Textbook sales at the College Store have been declining in recent years, with only approximately 55 percent of stocked textbooks sold in the fall 2012 semester, down over 20 percentage points from the previous semester. While the College has yet to identify a particular reason for the decline in sales, it is likely due to students choosing to purchase their textbooks elsewhere.
According to a December 2012 study by the Pew Research Center, the population of e-book readers is growing. The study reported that 23 percent of Americans read e-books due to increased ownership of e-reading devices. E-reader ownership grew from 18 percent in 2011 to 33 percent in late 2012.
With this information at hand, Library and Information Services (LIS) has been exploring methods of appropriately adapting to the increasingly digital educational shift, namely by participating in an e-textbook pilot program and increasing e-book rental offerings at the College.
In fall 2012, the College signed up for a McGraw-Hill e-textbook pilot program through EDUCAUSE, a company focused on exploring the potentials of new technology in higher education. With LIS funding, professors who had requested that the College Bookstore order McGraw-Hill textbooks for the fall semester were able to offer students free e-textbooks. Professors using McGraw-Hill textbooks took part in the pilot program by choice, as did students in the participating courses.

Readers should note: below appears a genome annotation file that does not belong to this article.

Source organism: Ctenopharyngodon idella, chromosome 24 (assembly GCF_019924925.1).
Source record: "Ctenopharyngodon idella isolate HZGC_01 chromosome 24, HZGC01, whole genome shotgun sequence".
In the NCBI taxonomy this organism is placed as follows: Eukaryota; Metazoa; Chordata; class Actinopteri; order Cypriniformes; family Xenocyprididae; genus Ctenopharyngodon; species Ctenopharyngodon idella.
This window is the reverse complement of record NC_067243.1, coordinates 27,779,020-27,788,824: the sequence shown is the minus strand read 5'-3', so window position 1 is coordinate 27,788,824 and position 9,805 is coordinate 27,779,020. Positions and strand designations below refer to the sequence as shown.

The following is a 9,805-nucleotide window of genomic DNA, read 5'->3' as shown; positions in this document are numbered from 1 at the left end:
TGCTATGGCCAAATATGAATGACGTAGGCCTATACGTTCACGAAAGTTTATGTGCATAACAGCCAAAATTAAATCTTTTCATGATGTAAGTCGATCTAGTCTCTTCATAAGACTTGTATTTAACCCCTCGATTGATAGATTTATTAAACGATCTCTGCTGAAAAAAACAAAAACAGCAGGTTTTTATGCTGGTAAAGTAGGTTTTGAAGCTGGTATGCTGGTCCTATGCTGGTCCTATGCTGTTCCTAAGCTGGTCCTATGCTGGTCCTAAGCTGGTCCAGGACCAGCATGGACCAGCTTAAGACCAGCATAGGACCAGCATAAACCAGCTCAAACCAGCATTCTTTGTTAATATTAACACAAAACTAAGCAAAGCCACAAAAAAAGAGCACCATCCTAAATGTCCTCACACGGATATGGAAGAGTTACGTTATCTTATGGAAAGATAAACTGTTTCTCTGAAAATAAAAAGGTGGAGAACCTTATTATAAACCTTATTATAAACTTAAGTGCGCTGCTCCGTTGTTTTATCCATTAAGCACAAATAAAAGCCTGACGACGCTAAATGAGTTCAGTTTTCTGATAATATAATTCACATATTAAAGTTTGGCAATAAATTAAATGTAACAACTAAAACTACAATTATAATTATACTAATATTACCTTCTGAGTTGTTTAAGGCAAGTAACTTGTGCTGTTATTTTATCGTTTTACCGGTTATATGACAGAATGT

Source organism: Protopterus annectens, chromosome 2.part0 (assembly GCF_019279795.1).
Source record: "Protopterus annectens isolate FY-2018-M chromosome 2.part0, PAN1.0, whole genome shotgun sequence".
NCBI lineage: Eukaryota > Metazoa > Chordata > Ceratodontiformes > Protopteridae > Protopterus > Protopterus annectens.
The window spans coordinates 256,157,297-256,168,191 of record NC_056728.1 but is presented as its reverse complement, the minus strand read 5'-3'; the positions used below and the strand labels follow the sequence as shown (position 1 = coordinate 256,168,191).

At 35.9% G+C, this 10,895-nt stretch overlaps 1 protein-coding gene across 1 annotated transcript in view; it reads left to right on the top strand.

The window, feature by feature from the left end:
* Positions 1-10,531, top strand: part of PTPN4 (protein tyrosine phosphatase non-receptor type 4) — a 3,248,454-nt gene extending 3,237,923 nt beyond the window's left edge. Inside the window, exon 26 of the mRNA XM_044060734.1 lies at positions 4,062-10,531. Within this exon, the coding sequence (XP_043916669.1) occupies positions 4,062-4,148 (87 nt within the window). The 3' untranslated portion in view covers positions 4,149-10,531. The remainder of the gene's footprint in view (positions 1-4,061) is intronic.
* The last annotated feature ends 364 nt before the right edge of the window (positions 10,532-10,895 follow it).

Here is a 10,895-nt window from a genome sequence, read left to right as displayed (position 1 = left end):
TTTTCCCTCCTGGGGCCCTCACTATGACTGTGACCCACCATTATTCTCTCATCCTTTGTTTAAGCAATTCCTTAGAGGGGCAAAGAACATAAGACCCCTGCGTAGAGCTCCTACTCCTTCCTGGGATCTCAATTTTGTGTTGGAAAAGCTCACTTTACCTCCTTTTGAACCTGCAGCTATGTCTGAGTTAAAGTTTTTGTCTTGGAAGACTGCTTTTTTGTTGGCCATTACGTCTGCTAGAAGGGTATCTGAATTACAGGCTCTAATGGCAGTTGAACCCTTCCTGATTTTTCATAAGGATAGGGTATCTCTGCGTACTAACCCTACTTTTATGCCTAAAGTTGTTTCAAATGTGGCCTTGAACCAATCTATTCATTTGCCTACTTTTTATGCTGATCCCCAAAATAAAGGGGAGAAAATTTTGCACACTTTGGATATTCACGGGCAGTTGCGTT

“We didn’t want to be perceived as asking the faculty to do something,” said Director of Library and Information Services Terry Simpkins. “We wanted to leave as much of the control up to them.”
Approximately 500 students in over 20 classes were offered e-textbooks. The bookstore’s online textbook catalog indicated which texts were covered under the pilot program, and the College Store ordered fewer copies of the bound textbooks available through the pilot program in anticipation of lower sales.
“We left it that if a student preferred to have the printed copy, we would order a copy for them,” wrote Bookstore Manager Georgia Best in an email. “I think we received three or four requests for printed copies.”
The e-textbooks, accessible online with any Internet-enabled device, contained the exact same material as their printed and bound counterparts, and offered interactive and share-able annotation capabilities. Readers had the option to highlight the e-text, take notes, link to secondary articles and share them with their professor and classmates.
According to Simpkins, most students and professors opted not to use the interactive capabilities, due in part to the pilot’s limited duration and uncertainty about the continued use of e-books in the future.
“The [faculty] were not interested in totally rethinking the way they teach with this technology, especially if there’s no guarantee that the technology is going to be here the next semester,” Simpkins said.
“Somebody who’s been teaching a class for five years and knows how they’re going to approach the class isn’t going to want to rethink their syllabus just for one semester,” he added.